There is a need to ensureeffective allocation and utilization of resources. An exigency for qualityeducation in Pakistan exists at all levels along with technological upgradingand industrial diversification that is embodied in broader economic and socialdevelopment. Also, diversifying the economy needs entrepreneurship that is nurturedin an environment of incentives and fierce competition and about which Ilearned during my internship at Epiphany, a consulting firm run by developmentspecialists and entrepreneurs with expertise in institutional & enterprisedevelopment, governance & elections etc. There I gained experience relatingto fundraising and preparing grant proposals (for instance, to the NED –National Endowment Fund) and conducted research on e-commerce industry andorganizations’ work streams. Other than the internship, I also voluntarilyattended their lab (a 5-day accelerator) that was in partnership with the U.Sbased non-profit, ‘Unchartered’ which was designed to helpearly-stage entrepreneurs in Pakistan to rapidly identify and validate thefoundational assumptions of their business.
We conducted a break-even analysisof their business, built out a basic budget and financial model and created a6-month operating plan. When it comes tothe evolution of Pakistan’s political process, the chapter ‘Pakistan’sPolitical Development’ by Ashley J. Tellis of this book offers an adeptcritique in this regard. She states that Pakistan’s brief history is clutteredwith repeated failures of political development.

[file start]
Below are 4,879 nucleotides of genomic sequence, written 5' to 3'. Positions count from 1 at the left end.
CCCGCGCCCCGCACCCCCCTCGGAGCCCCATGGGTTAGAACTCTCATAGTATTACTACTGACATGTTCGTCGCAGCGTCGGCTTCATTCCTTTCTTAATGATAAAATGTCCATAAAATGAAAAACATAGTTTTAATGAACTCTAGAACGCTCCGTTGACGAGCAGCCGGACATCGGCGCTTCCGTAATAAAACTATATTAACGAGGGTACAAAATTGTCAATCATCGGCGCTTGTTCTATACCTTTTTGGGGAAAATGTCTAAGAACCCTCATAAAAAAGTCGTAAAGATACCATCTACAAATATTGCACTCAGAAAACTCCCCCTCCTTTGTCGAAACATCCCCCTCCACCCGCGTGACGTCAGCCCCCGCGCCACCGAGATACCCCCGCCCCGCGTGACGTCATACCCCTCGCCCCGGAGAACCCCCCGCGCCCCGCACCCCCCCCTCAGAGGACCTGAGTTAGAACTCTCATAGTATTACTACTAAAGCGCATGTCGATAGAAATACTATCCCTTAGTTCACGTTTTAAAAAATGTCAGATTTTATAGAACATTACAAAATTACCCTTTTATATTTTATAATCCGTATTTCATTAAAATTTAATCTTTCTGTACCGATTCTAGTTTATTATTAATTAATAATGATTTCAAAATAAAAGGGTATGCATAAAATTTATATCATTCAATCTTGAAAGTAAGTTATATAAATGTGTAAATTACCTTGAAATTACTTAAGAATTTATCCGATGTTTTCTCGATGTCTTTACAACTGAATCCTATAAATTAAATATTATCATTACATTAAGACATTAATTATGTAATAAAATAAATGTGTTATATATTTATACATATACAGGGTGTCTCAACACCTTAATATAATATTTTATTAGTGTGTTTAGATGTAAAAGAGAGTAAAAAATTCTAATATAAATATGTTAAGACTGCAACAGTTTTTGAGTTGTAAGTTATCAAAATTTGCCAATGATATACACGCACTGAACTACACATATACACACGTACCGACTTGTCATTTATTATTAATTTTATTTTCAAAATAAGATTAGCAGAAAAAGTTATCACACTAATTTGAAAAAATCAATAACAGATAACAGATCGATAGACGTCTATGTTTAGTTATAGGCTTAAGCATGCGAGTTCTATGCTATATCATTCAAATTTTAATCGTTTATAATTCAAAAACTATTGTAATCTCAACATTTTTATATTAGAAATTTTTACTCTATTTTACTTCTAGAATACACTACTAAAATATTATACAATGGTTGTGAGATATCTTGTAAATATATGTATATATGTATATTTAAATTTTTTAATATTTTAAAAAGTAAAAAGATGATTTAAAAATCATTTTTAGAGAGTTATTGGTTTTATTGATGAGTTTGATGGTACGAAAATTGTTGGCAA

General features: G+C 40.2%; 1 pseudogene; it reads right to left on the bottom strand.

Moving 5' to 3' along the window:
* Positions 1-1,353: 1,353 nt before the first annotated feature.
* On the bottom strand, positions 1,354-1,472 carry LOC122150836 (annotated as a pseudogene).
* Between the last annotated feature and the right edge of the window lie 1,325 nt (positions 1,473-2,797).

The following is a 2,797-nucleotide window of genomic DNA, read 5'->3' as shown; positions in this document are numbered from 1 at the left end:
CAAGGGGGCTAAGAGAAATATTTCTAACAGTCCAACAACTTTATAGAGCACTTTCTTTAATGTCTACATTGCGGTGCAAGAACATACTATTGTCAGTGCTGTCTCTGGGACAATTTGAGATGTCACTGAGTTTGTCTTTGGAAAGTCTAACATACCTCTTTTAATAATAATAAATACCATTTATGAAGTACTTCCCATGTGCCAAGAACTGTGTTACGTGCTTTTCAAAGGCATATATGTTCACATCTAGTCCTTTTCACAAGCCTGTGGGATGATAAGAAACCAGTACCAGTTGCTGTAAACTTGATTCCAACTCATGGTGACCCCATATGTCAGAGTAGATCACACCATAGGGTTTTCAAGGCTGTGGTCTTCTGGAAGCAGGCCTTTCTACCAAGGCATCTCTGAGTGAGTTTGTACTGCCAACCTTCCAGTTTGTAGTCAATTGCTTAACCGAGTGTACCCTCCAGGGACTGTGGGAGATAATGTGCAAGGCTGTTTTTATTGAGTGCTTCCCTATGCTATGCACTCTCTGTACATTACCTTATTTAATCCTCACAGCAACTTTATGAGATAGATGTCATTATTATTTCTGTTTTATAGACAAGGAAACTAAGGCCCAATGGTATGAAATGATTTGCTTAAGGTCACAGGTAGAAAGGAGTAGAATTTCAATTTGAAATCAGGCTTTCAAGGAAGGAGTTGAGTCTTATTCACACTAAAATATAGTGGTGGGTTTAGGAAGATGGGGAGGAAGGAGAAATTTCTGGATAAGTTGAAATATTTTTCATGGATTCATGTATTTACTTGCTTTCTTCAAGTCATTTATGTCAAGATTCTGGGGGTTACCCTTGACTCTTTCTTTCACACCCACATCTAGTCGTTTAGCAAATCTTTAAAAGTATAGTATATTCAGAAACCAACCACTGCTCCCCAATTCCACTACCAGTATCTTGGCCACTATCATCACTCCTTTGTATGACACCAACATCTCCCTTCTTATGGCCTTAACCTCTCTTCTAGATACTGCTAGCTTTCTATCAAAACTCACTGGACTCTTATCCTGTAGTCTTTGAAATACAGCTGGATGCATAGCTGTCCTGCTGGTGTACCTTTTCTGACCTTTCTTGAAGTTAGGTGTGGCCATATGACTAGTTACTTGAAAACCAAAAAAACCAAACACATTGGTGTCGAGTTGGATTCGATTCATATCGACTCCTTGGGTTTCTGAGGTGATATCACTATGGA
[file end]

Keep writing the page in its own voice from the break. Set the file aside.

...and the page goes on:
The justification of this claimis self-evident: since achieving nationhood in 1947, the country has had threeconstitutions, witnessed four military coups, and experienced a regularalteration of civilian and military governments whereas no representativedispensation has yet actually served out its full term in office. As discussedearlier, what’s missing from the beginning of Pakistan’s crisis-filled past isthe key to political development – institutionalization. And the result hasbeen a trail of corrosive consequences that plague Pakistan to this day. Shestates that representative democracy is the key and what threatens to retardthis remedy is the bureaucratic power, which incapacitates the representativeinstitutions. Andrew Wilder has summarized the nature of Pakistan’s predicamentsuccinctly, “The fundamental electoral dilemma confronting Pakistan’s rulingelites since Independence has been how to accommodate the legacy of rule byelected representatives without threatening the legacy of bureaucratic rule.The objective has always been to hold elections that would legitimate but notchange the status quo.
” Two of the world’s greatest politicalleaders, whom I personally admire and take inspiration from their long-standingfreedom struggles, are Quaid-e-Azam Muhammad Ali Jinnah and Nelson Mandela. In the opening lines of his book,”Jinnah of Pakistan”, an illuminating biography of Jinnah, the powerful andmost enigmatic leader of the last century, depicting India’s partition and themonumental role that Jinnah played in it. In his opening lines Wolpert praisesQuaid-e-Azam in these words, “Fewindividuals significantly alter the course of history. Fewer still modify themap of the world. Hardly anyone can be credited with creating a nation-state.Mohammad Ali Jinnah did all three.” Jinnah was a brilliant lawyer, aman of words and character, an adroit negotiator, an extraordinary charismaticleader and a prudent statesman.
He faced setbacks and was humiliated many timesin his struggles – first for the unified India, and then for the equal representationof Muslims, and finally for Pakistan. Nonetheless, his utter resolve, endurance,perseverance and political acuity capacitated him to accomplish what peoplecalled mere hallucinations of an egotist. The book also casts light on howJinnah’s political discourse and viewpoint evolved in response to theexperiences he underwent.